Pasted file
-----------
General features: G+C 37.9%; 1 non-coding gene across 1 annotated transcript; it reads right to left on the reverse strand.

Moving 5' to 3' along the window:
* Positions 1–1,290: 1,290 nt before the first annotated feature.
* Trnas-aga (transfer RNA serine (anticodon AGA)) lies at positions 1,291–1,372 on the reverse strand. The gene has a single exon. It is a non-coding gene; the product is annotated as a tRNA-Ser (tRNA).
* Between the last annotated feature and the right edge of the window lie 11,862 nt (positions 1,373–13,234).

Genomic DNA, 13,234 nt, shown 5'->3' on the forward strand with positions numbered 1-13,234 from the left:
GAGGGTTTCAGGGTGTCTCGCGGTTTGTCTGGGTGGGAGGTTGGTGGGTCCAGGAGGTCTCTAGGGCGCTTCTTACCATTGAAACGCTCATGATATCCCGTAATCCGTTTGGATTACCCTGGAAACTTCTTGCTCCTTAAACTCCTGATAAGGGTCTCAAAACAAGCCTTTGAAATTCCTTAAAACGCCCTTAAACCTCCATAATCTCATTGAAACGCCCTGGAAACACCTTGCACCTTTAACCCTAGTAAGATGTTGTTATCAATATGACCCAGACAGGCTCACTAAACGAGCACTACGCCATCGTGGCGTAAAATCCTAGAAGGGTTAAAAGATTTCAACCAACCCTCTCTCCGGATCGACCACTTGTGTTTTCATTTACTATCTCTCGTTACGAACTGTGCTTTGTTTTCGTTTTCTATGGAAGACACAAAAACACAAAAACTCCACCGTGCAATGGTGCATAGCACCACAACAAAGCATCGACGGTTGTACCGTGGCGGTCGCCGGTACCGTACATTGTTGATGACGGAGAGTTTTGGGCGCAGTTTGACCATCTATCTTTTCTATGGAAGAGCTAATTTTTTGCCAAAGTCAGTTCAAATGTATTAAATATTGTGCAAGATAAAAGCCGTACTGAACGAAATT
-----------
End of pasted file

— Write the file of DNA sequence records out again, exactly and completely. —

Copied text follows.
General features: G+C 37.9%; 1 non-coding gene across 1 annotated transcript; it reads right to left on the reverse strand.

Moving 5' to 3' along the window:
* Positions 1–1,290: 1,290 nt before the first annotated feature.
* Trnas-aga (transfer RNA serine (anticodon AGA)) lies at positions 1,291–1,372 on the reverse strand. The gene has a single exon. It is a non-coding gene; the product is annotated as a tRNA-Ser (tRNA).
* Between the last annotated feature and the right edge of the window lie 11,862 nt (positions 1,373–13,234).

Genomic DNA, 13,234 nt, shown 5'->3' on the forward strand with positions numbered 1-13,234 from the left:
GAGGGTTTCAGGGTGTCTCGCGGTTTGTCTGGGTGGGAGGTTGGTGGGTCCAGGAGGTCTCTAGGGCGCTTCTTACCATTGAAACGCTCATGATATCCCGTAATCCGTTTGGATTACCCTGGAAACTTCTTGCTCCTTAAACTCCTGATAAGGGTCTCAAAACAAGCCTTTGAAATTCCTTAAAACGCCCTTAAACCTCCATAATCTCATTGAAACGCCCTGGAAACACCTTGCACCTTTAACCCTAGTAAGATGTTGTTATCAATATGACCCAGACAGGCTCACTAAACGAGCACTACGCCATCGTGGCGTAAAATCCTAGAAGGGTTAAAAGATTTCAACCAACCCTCTCTCCGGATCGACCACTTGTGTTTTCATTTACTATCTCTCGTTACGAACTGTGCTTTGTTTTCGTTTTCTATGGAAGACACAAAAACACAAAAACTCCACCGTGCAATGGTGCATAGCACCACAACAAAGCATCGACGGTTGTACCGTGGCGGTCGCCGGTACCGTACATTGTTGATGACGGAGAGTTTTGGGCGCAGTTTGACCATCTATCTTTTCTATGGAAGAGCTAATTTTTTGCCAAAGTCAGTTCAAATGTATTAAATATTGTGCAAGATAAAAGCCGTACTGAACGAAATT